Report: Milwaukee is sole midwestern city of its size with property tax as only form of local taxation
A new report from the Public Policy Forum shows that Brew City has a rather unique financial structure compared to cities of similar sizes.
The report, “On the Money? On the Money? The City of Milwaukee's Uncommon Revenue Structure and How it Compares to Peer Cities,” found that Wisconsin is the only Midwestern state that only allows cities to have property taxes as the major form of local taxation, according to the Milwaukee Journal Sentinel. Moreover, it’s one of the only states whose largest municipality — Milwaukee in this case — has the same tax structure that other cities in the state have.
As a result, Milwaukee’s revenue stream is heavily reliant on the Wisconsin government’s shared revenue payments, Milwaukee public radio station WUWM reports.
"We are not unique in terms of state government wanting to place significant restrictions on the ability of local governments to use various revenue tools," Public Policy Forum President Rob Henken told the Journal Sentinel. "But what stood out is the extent to which we are different in terms of not allowing flexibility to our state's largest city."
The report compares Milwaukee to 38 cities of similar sizes. Among its findings were that 30 of the 39 cities have a general sales tax, while the other eight cities obtain large amounts of revenue from other forms of taxation besides the property tax.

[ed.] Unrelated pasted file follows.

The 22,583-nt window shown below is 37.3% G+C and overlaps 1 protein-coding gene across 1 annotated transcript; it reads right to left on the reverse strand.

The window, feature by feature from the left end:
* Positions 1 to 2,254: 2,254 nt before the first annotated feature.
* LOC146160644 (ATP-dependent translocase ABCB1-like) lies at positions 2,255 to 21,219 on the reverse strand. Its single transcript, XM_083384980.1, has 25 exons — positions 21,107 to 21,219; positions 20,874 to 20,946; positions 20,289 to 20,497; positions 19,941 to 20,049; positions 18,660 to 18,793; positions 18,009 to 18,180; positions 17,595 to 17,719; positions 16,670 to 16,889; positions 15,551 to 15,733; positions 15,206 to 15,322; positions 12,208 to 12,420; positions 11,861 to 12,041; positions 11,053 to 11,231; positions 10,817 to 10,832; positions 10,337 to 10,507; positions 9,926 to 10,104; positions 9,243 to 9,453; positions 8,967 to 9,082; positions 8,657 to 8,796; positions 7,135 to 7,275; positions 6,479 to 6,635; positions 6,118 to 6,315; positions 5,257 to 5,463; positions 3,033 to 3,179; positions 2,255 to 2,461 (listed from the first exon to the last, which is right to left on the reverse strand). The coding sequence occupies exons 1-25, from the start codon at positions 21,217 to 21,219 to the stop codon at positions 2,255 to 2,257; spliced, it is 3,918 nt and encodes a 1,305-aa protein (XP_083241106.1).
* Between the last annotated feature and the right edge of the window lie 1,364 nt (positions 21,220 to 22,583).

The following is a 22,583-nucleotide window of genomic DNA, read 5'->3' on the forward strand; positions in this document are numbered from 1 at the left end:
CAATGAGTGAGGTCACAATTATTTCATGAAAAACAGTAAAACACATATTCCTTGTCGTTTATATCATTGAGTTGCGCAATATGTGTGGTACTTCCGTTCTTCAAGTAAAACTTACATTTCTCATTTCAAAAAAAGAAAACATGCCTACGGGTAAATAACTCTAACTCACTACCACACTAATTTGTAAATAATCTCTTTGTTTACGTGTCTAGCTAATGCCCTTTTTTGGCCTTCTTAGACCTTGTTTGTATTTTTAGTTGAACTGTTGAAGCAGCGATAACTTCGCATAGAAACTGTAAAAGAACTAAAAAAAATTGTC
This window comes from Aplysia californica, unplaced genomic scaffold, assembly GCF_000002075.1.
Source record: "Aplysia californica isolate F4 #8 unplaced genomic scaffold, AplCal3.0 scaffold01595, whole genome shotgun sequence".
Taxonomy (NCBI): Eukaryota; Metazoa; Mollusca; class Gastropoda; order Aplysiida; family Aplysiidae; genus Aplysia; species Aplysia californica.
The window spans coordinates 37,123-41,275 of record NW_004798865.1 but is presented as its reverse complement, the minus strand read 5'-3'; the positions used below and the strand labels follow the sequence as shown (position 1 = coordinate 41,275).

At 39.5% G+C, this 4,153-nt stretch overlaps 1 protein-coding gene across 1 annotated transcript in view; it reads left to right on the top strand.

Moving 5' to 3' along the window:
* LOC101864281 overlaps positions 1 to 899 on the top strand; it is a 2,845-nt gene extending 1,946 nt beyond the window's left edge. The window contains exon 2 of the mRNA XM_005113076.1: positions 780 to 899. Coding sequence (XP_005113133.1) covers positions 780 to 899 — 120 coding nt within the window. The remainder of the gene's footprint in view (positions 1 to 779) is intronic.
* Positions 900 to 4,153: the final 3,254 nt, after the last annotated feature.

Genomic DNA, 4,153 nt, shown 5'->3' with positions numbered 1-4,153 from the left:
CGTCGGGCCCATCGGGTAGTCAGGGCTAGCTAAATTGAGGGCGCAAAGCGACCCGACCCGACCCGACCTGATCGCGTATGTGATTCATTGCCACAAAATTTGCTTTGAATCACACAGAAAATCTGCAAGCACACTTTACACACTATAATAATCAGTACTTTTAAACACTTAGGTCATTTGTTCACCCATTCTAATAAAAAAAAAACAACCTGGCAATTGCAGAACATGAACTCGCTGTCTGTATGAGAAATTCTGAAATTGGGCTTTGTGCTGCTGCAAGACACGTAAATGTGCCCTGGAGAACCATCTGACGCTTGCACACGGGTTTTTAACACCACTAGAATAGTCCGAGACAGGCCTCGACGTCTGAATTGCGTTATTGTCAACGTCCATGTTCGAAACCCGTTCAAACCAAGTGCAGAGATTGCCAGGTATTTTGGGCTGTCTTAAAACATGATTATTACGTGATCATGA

Local sales tax are the most popular second tax for those cities — on average, those cities obtain 29 percent of their revenue from such taxes, according to Urban Milwaukee.
Several cities have sales taxes and other forms of tax revenues that apply to people who don’t necessarily live in the respective cities, Urban Milwaukee reports. For example, people who work inside Cleveland but live outside of the city are estimated to pay about 87 percent of the city’s local income tax.
"When you think of the tens of thousands of people who are in the city of Milwaukee every year – non-resident commuters, visitors, people coming here to do business, people coming here for entertainment and special events – those are all individuals who are using city services, yet there is no form of taxation in which they are actually contributing to their use of those services," Henken told WUWM.
Officials call Milwaukee’s revenue system inadequate and outdated, the Journal Sentinel reports. The model has led to hardships such as funding public safety.
"Under the current revenue structure it simply is broken, and so we have to find a way to get additional dollars to maintain our police department strength. And I'm not even talking about a major expansion or a major hiring, I'm talking about maintaining our current strength of our police department,” Mayor Tom Barrett told Milwaukee TV station WDJT.
However, Barrett is hopeful that the report will help Milwaukee’s cause in building a better financial structure for the future.
"We have been talking to the state about, 'Look, if you're not going to increase our shared revenue, we have this problem going forward that this current revenue menu is not sustainable,' " Barrett told the Journal Sentinel. "We've been making that case, and I frankly feel that this is strong outside validation that we're correct in what we're saying."